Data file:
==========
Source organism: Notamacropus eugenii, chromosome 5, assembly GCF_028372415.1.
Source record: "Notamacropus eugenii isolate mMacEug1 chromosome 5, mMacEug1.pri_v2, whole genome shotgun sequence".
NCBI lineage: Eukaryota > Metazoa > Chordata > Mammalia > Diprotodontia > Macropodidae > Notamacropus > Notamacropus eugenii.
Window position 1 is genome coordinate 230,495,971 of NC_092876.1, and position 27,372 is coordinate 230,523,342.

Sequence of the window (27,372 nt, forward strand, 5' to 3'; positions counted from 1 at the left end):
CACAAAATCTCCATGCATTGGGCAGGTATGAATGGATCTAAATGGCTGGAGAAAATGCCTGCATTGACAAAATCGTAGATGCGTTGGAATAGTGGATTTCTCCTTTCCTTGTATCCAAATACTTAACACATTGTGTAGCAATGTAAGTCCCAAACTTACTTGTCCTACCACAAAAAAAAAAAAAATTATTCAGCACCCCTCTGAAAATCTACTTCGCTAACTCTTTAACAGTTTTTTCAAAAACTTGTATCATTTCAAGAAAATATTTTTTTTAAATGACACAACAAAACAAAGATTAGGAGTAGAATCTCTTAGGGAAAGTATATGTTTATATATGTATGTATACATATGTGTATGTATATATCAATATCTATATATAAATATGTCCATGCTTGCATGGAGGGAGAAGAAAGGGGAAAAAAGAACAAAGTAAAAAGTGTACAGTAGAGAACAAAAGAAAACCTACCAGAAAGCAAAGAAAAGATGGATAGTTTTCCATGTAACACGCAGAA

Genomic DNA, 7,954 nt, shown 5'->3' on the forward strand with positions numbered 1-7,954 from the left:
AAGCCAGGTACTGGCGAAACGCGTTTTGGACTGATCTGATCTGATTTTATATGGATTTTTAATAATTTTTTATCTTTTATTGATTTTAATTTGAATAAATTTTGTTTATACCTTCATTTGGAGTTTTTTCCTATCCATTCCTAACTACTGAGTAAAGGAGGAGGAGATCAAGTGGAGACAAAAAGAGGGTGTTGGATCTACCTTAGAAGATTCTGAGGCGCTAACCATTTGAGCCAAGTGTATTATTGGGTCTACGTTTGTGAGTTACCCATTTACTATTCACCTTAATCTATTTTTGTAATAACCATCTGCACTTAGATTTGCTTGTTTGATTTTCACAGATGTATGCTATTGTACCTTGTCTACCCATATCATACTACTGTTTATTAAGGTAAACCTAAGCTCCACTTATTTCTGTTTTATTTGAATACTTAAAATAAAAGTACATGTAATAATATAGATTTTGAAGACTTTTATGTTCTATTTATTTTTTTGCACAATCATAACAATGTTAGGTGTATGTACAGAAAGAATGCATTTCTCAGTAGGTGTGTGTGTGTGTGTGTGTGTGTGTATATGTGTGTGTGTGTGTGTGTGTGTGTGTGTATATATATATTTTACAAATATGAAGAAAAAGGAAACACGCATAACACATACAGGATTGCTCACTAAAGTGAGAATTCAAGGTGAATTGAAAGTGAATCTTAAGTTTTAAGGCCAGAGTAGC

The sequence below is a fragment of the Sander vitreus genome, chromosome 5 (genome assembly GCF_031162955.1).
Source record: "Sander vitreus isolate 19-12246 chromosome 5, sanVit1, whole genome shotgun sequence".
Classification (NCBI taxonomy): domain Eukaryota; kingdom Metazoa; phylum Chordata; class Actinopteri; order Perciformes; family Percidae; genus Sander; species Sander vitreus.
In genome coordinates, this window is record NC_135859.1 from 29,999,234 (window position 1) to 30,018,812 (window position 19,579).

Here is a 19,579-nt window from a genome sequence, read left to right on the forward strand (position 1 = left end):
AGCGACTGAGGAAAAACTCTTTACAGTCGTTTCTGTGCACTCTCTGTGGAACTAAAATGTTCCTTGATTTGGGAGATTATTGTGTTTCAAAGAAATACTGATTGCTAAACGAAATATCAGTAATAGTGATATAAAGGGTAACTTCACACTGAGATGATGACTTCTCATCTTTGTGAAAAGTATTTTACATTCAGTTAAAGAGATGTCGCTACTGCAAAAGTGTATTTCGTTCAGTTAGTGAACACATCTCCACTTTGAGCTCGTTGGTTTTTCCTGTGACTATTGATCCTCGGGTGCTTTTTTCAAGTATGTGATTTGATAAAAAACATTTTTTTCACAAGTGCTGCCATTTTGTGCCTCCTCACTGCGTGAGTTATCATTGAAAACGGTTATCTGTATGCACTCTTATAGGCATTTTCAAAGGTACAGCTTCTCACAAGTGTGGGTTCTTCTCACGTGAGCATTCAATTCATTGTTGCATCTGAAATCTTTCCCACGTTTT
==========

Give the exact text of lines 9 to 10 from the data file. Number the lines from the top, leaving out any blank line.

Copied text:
The sequence below is a fragment of the Sander vitreus genome, chromosome 5 (genome assembly GCF_031162955.1).
Source record: "Sander vitreus isolate 19-12246 chromosome 5, sanVit1, whole genome shotgun sequence".